In this book, Alexis Okeowo frames the picture of resistance through this understanding in a manner that made each story relatable despite its extreme differences from the life I live. Many of the stories recount moments of incredible strength and resilience. On the flip side, so much of what they're fighting for, risking their lives for, and striving towards are ordinary and what many in the United States may see as a right. This is a large part of why I think the stories here really struck me: they were a reminder of the many privileges I have simply because of where and when I was born, a sentiment Okeowo herself acknowledges and shares.

    All in all, this is a read that explores how despite the progress we have (and haven't) seen in recent years, there's still so much further to go. There's definitely some points that I had to read and reread and then reread again because of how much information was provided to the reader. However, given the complications present in the political climates these men and women live in, that detail is completely understandable. I enjoyed it and would recommend, especially as a means of understanding a whole different view of the world than you may usually have. This book was a strong reminder for me of the privilege I have and motivated me to try to use that privilege to benefit those who aren't as lucky as I have been.

  • Amirah Jiwa

    A collection of beautifully vivid stories that manage to captivate without losing any of the context and nuance essential to reporting like this. Okeowo doesn't fall victim to any of the common pitfalls when discussing religious extremism or conflict: no poverty porn, no casting her subjects as pitiful and their situations as devastating, no ignoring all the shades of gray to paint a black-and-white picture of what's right or wrong, good or evil. Most importantly, this book does what it set out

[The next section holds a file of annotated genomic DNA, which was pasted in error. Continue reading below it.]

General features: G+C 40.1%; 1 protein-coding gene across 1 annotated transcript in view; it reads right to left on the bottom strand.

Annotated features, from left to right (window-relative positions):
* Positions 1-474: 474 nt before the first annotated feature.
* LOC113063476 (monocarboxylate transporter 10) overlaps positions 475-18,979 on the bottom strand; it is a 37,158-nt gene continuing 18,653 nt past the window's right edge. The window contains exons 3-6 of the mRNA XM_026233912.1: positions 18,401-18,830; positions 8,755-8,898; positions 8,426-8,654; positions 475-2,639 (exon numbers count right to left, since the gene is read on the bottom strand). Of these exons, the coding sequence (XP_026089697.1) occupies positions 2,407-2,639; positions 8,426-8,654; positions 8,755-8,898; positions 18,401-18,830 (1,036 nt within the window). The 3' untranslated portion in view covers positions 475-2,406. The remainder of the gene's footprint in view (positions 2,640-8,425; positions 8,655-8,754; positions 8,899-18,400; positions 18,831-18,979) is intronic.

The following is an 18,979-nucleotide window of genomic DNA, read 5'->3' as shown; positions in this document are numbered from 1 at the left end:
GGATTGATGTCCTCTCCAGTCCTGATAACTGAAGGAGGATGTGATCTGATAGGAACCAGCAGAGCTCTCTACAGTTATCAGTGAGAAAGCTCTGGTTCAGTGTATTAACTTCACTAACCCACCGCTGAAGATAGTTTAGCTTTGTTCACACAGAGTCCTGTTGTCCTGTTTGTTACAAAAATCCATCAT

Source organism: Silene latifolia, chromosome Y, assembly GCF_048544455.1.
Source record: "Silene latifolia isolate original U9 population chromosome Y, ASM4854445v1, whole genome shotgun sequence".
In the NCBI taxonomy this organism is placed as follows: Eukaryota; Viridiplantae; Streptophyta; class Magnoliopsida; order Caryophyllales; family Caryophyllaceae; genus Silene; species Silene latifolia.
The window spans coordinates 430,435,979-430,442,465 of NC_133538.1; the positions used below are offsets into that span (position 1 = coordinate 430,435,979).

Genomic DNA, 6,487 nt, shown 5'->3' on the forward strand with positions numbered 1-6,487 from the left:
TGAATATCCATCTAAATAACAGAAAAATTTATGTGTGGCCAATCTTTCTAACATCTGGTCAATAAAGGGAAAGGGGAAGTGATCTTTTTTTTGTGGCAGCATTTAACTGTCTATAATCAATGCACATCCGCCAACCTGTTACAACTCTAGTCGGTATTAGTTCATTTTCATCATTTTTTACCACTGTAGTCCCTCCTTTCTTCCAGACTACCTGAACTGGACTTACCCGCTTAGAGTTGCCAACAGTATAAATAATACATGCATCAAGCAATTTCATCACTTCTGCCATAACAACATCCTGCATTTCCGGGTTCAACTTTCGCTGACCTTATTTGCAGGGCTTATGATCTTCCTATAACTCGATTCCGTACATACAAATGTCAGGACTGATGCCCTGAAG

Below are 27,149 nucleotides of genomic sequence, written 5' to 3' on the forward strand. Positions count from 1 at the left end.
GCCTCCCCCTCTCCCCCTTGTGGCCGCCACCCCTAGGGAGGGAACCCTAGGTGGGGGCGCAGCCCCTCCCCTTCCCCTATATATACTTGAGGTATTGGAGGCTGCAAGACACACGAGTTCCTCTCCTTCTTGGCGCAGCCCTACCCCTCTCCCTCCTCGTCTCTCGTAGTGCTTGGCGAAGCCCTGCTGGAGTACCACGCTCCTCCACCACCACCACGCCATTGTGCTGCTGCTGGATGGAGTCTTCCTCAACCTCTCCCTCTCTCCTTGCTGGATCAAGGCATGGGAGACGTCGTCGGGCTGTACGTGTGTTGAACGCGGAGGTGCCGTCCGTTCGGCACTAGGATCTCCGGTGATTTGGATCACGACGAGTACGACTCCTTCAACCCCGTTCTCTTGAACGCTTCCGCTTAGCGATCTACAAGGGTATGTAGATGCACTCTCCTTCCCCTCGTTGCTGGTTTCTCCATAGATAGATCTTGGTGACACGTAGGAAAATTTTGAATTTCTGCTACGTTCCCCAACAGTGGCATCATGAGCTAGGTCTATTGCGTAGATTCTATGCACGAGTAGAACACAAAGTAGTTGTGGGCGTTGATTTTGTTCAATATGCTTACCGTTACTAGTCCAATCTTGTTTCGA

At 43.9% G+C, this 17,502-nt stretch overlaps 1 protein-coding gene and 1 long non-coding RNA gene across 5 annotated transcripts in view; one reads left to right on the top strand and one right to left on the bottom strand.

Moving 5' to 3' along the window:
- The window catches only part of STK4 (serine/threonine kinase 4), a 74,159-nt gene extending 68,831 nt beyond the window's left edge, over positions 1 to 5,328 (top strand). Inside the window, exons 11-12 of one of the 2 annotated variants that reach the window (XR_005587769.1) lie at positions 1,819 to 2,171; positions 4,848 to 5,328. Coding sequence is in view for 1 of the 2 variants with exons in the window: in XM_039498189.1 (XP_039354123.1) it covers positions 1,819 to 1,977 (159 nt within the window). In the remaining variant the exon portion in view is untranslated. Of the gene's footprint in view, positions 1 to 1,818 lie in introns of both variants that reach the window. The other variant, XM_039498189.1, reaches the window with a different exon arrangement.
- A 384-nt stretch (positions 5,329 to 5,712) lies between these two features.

A collection of beautifully vivid stories that manage to captivate without losing any of the context and nuance essential to reporting like this. Okeowo doesn't fall victim to any of the common pitfalls when discussing religious extremism or conflict: no poverty porn, no casting her subjects as pitiful and their situations as devastating, no ignoring all the shades of gray to paint a black-and-white picture of what's right or wrong, good or evil. Most importantly, this book does what it set out to do: highlight the (extra-)ordinary people that are fighting extremism with great courage and optimism (though they might not see it that way themselves). Tears pricked my eyes at moments, but the cause was never a sad thing described. Rather, it was always a powerful action taken or set of words spoken by someone who has hope for a better future that moved me.

  • Emma Deplores Goodreads Censorship

    This is a short nonfiction work by a Nigerian-American journalist that goes behind the headlines in four conflict areas in Africa, telling the stories of people who range from victims to local leaders. It is a very engaging book, a quick read that introduces readers to several countries and humanizes big events, although at only 236 pages for so many stories, it is very brief and therefore unable to treat its subjects with the depth I would have liked.

    Eunice is a teenage girl living in rural nor

    This is a short nonfiction work by a Nigerian-American journalist that goes behind the headlines in four conflict areas in Africa, telling the stories of people who range from victims to local leaders. It is a very engaging book, a quick read that introduces readers to several countries and humanizes big events, although at only 236 pages for so many stories, it is very brief and therefore unable to treat its subjects with the depth I would have liked.